The challenges posed by the digital era imply a change of some economic and social paradigms. In the construction and development of such a new paradigm, companies play a cornerstone role. Therefore, the training of future entrepreneurs requires a new approach to meet these new challenges, and this approach must incorporate ethics and social justice as cross-cutting concepts.
The aim of this work is to provide a robust theoretical frame to be used by university scholars to develop training materials based on John Rawls’ social contract theory (1971, 1999) applied to strategic sectors. More specifically, the work in question deals with the Rawlsian analysis of the Internet market, considered as both strategic from a socio-economic point of view and increasingly attractive for entrepreneurs, who use Internet to conceive and boost their innovative ideas.
The methodology, eminently conceptual, uses the Theory of Justice of John Rawls (1971, 1999) to analyze the business dynamics within the Internet market considering the basic principles of this theory: (i) “the first requires equality in the assignment of basic rights and duties” and the second holds that (ii) “the least advantaged, has to benefit from permissible inequalities in the basic structure”.
Discussion and Results
We propose to apply the Rawlsian principles to analyze the structure and the regulation of the Internet market. The evolution of this market and its strategic character in the digital economy place the importance of ethics and social justice as the axis of the new economic development. The initial regulation in this market, net neutrality – representative of the first Rawlsian principle –, ensured that the Internet was kept as a neutral, free and open network. This principle of neutrality prevented platforms from discriminating in price or quality when accessing contents. However, in recent years, we have witnessed the dizzying restructuring of this market, where the big tech companies (Amazon, Alphabet, Facebook, Apple) dominate the technology market worldwide. The ability of these large companies to exclude small content from the market has brought us back to the point of departure: the exclusiveness of the Internet, where you can no longer access the network without going through these monopolies. The Rawlsian analysis – through the second principle – of this current condition points to the need of a new regulation to avoid exclusions of the least advantaged companies and to free up the network again.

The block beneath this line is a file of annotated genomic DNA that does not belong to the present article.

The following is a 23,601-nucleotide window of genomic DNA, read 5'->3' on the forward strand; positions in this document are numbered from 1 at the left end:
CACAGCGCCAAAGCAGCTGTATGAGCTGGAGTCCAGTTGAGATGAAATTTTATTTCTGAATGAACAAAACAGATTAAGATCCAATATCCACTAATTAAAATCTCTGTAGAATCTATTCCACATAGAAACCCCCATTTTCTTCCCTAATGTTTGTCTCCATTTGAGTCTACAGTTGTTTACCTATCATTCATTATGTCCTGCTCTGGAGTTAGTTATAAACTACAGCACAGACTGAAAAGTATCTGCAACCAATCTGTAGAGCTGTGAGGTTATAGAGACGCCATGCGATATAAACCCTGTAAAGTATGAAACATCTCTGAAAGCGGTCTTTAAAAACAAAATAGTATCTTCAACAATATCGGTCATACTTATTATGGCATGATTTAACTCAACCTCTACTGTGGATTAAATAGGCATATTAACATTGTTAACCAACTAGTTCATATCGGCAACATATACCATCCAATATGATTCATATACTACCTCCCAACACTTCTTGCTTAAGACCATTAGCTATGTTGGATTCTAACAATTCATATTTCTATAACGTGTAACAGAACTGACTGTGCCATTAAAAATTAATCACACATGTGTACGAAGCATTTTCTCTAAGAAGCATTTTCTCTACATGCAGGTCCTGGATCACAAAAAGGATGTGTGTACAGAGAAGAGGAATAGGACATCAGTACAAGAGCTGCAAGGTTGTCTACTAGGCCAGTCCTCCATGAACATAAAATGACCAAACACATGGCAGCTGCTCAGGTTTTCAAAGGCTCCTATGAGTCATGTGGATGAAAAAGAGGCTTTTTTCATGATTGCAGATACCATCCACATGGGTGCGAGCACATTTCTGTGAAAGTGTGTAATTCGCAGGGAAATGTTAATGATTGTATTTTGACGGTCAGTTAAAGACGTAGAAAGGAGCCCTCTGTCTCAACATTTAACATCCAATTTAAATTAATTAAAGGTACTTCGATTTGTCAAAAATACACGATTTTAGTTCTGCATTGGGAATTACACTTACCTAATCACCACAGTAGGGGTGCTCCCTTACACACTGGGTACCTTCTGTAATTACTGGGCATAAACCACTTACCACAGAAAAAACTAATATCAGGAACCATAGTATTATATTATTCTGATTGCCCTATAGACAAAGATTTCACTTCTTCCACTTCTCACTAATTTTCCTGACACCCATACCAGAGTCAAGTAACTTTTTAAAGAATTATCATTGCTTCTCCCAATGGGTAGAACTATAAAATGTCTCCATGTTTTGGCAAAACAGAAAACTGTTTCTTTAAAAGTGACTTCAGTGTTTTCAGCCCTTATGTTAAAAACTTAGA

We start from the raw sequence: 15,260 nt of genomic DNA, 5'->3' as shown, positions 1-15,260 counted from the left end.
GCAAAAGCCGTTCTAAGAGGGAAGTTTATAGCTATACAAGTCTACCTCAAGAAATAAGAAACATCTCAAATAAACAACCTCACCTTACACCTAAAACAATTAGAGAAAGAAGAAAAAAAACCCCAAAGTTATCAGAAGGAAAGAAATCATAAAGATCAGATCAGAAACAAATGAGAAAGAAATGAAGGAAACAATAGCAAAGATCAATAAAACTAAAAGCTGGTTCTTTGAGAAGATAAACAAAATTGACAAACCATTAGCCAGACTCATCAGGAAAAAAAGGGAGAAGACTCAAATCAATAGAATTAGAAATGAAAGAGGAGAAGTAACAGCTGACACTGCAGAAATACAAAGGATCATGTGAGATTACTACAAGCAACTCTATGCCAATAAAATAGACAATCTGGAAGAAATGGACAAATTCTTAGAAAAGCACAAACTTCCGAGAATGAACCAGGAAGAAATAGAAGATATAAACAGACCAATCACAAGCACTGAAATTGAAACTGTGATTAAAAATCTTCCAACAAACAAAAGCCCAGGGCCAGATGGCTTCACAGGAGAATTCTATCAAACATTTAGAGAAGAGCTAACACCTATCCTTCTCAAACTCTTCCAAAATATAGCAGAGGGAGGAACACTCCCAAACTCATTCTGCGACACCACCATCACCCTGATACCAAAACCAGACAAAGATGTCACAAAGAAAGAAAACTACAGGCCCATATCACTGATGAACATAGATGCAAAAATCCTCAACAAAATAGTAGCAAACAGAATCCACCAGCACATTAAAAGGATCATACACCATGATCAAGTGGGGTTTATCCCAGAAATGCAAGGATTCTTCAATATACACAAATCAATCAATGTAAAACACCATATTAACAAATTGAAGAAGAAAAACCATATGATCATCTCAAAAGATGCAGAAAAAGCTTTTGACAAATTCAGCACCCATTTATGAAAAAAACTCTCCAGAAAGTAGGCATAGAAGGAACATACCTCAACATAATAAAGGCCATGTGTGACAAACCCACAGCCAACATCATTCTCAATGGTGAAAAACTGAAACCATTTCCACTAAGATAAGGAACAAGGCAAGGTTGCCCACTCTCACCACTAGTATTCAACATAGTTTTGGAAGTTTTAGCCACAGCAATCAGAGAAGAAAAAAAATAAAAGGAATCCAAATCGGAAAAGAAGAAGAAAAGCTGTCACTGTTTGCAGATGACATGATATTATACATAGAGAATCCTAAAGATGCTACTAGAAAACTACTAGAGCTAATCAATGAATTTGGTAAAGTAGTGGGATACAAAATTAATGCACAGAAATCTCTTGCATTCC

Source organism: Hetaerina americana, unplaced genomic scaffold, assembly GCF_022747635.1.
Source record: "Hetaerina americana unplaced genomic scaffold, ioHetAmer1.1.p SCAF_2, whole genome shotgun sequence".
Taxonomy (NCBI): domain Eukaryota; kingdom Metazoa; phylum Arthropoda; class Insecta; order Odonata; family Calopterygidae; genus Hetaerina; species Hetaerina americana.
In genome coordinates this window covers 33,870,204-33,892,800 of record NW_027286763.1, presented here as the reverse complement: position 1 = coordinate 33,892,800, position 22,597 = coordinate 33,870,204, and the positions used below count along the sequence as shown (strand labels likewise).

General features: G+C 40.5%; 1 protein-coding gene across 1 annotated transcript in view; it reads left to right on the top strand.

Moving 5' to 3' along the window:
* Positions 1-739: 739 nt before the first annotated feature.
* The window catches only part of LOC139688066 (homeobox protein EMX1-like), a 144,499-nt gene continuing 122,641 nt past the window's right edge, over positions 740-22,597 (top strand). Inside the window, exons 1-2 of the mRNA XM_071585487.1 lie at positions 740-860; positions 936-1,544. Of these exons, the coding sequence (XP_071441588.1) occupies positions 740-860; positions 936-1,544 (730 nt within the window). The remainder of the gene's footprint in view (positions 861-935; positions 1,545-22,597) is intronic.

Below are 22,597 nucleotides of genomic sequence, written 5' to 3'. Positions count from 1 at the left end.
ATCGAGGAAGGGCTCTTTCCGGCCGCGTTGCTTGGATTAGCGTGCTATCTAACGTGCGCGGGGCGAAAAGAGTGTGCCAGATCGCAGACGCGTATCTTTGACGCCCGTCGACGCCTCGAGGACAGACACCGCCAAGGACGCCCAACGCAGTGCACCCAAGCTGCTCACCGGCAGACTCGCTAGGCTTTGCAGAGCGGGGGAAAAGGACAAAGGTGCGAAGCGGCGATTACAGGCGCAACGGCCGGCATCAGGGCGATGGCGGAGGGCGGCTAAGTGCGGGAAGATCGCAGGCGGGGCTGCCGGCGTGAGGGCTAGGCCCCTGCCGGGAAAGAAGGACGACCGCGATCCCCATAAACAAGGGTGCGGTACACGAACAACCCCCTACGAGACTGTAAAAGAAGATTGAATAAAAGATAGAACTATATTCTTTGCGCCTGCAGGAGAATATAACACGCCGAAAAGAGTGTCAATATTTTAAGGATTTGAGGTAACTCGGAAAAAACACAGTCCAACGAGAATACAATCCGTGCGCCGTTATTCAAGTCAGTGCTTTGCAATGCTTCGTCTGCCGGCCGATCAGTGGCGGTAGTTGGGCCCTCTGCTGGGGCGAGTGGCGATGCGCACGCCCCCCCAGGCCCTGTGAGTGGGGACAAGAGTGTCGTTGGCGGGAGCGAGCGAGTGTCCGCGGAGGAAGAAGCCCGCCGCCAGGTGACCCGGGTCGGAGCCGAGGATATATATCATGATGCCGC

Applying Rawls’s social contract theory to the study of certain strategic sectors is a key factor for the training of future entrepreneurs who must build a new digital economy, ethical, fair and especially inclusive. Therefore, the current work provides a robust theoretical framework which can be used by scholars to prepare innovative educational projects based on active learning methodologies.
Documentación de apoyo a la presentación ONLINE de la ponencia